My daughter has trouble sitting still and staying quiet during religious services. We bring small toys and silent activities to keep her busy. But she still talks too loudly and disrupts the sermon. Should I tell the pastor about my daughter’s learning and thinking differences? How would I begin?
Yes, it’s OK to discuss your child’s learning and thinking differences with a member of your religious community. Chances are good that your house of worship already has some experience helping its younger members deal with challenging behavior. Some religious organizations even have online guides to educate staff about learning and thinking differences.
Ask a clergy member for advice on how to help your child participate in religious services and activities. For example, if you belong to a synagogue, see if the rabbi can help you find a Hebrew tutor who has experience with learning and thinking differences.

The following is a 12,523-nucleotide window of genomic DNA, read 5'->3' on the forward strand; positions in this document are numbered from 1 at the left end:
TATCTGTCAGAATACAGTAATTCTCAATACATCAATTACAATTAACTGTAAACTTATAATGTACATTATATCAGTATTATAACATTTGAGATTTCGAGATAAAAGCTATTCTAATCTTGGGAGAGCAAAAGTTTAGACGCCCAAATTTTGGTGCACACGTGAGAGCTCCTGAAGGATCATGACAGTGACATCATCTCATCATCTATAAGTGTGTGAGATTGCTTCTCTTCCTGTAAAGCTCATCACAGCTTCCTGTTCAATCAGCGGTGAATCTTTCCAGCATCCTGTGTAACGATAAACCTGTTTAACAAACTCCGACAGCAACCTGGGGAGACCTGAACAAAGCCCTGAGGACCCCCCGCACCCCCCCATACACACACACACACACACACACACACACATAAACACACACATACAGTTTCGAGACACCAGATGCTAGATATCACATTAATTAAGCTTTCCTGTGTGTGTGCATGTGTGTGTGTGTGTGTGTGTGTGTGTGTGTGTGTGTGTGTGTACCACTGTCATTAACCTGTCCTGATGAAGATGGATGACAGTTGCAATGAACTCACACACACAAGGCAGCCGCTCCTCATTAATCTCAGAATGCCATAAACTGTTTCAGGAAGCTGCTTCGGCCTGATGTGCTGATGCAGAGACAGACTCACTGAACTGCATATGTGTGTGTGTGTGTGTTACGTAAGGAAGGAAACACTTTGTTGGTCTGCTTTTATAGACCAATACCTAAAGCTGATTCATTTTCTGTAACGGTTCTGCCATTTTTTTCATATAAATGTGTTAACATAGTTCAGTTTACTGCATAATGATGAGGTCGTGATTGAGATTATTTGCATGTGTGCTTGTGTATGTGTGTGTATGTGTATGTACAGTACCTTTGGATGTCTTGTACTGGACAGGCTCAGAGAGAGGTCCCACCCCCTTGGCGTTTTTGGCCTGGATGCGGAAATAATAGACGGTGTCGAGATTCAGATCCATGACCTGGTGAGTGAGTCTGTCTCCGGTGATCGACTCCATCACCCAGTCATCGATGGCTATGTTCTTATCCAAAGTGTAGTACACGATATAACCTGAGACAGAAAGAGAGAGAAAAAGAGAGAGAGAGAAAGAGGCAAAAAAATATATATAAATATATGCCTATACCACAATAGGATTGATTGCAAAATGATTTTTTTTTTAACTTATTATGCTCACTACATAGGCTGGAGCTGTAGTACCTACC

You mentioned you’re bringing toys to help keep your child occupied. But there may be another room for kids so you and the other adults can focus on the sermon. Ask what resources are available.
It’s also a good idea to speak with the Sunday school teacher or summer program director. Be prepared to brainstorm. If you’re building a good relationship with your child’s teacher at school, you may want to ask her to speak with the Sunday school teacher too. The goal is to provide insights and strategies that work for your child.
Keep in mind that what you say to a clergy member is confidential. This can be an important resource for parents who don’t feel like they can talk to friends or family about their child’s learning and thinking differences. In addition to helping your child, you may want to talk to your pastor if you’re having trouble dealing with your emotions.
About the author
About the author
Jim Rein, MA has lectured on postsecondary options and summer programs for kids and young adults with learning and thinking differences.